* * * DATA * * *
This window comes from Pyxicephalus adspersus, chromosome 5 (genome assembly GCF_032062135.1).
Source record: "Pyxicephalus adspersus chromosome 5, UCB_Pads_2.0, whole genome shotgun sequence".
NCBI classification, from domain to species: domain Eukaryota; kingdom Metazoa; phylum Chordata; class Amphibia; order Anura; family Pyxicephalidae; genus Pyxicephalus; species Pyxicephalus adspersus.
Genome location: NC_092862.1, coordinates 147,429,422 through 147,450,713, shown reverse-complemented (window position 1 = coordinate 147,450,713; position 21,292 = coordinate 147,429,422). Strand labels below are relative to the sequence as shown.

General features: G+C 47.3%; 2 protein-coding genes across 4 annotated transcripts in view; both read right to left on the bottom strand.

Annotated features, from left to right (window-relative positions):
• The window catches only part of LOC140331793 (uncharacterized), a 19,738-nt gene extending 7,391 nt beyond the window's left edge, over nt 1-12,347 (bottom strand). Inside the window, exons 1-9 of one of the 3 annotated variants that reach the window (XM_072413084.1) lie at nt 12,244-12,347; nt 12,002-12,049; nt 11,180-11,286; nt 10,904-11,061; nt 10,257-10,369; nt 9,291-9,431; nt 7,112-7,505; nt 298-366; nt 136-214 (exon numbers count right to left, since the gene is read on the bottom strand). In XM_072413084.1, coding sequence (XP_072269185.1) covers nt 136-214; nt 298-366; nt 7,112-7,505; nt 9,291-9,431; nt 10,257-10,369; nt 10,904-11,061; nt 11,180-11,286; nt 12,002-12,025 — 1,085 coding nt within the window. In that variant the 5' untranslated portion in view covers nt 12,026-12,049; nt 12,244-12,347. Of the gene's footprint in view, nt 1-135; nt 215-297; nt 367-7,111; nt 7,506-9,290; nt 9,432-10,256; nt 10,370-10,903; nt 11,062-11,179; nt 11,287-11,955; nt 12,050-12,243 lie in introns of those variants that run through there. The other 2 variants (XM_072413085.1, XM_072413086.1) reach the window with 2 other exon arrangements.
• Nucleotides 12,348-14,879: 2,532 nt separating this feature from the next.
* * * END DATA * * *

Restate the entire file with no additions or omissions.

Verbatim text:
This window comes from Pyxicephalus adspersus, chromosome 5 (genome assembly GCF_032062135.1).
Source record: "Pyxicephalus adspersus chromosome 5, UCB_Pads_2.0, whole genome shotgun sequence".
NCBI classification, from domain to species: domain Eukaryota; kingdom Metazoa; phylum Chordata; class Amphibia; order Anura; family Pyxicephalidae; genus Pyxicephalus; species Pyxicephalus adspersus.
Genome location: NC_092862.1, coordinates 147,429,422 through 147,450,713, shown reverse-complemented (window position 1 = coordinate 147,450,713; position 21,292 = coordinate 147,429,422). Strand labels below are relative to the sequence as shown.

General features: G+C 47.3%; 2 protein-coding genes across 4 annotated transcripts in view; both read right to left on the bottom strand.

Annotated features, from left to right (window-relative positions):
• The window catches only part of LOC140331793 (uncharacterized), a 19,738-nt gene extending 7,391 nt beyond the window's left edge, over nt 1-12,347 (bottom strand). Inside the window, exons 1-9 of one of the 3 annotated variants that reach the window (XM_072413084.1) lie at nt 12,244-12,347; nt 12,002-12,049; nt 11,180-11,286; nt 10,904-11,061; nt 10,257-10,369; nt 9,291-9,431; nt 7,112-7,505; nt 298-366; nt 136-214 (exon numbers count right to left, since the gene is read on the bottom strand). In XM_072413084.1, coding sequence (XP_072269185.1) covers nt 136-214; nt 298-366; nt 7,112-7,505; nt 9,291-9,431; nt 10,257-10,369; nt 10,904-11,061; nt 11,180-11,286; nt 12,002-12,025 — 1,085 coding nt within the window. In that variant the 5' untranslated portion in view covers nt 12,026-12,049; nt 12,244-12,347. Of the gene's footprint in view, nt 1-135; nt 215-297; nt 367-7,111; nt 7,506-9,290; nt 9,432-10,256; nt 10,370-10,903; nt 11,062-11,179; nt 11,287-11,955; nt 12,050-12,243 lie in introns of those variants that run through there. The other 2 variants (XM_072413085.1, XM_072413086.1) reach the window with 2 other exon arrangements.
• Nucleotides 12,348-14,879: 2,532 nt separating this feature from the next.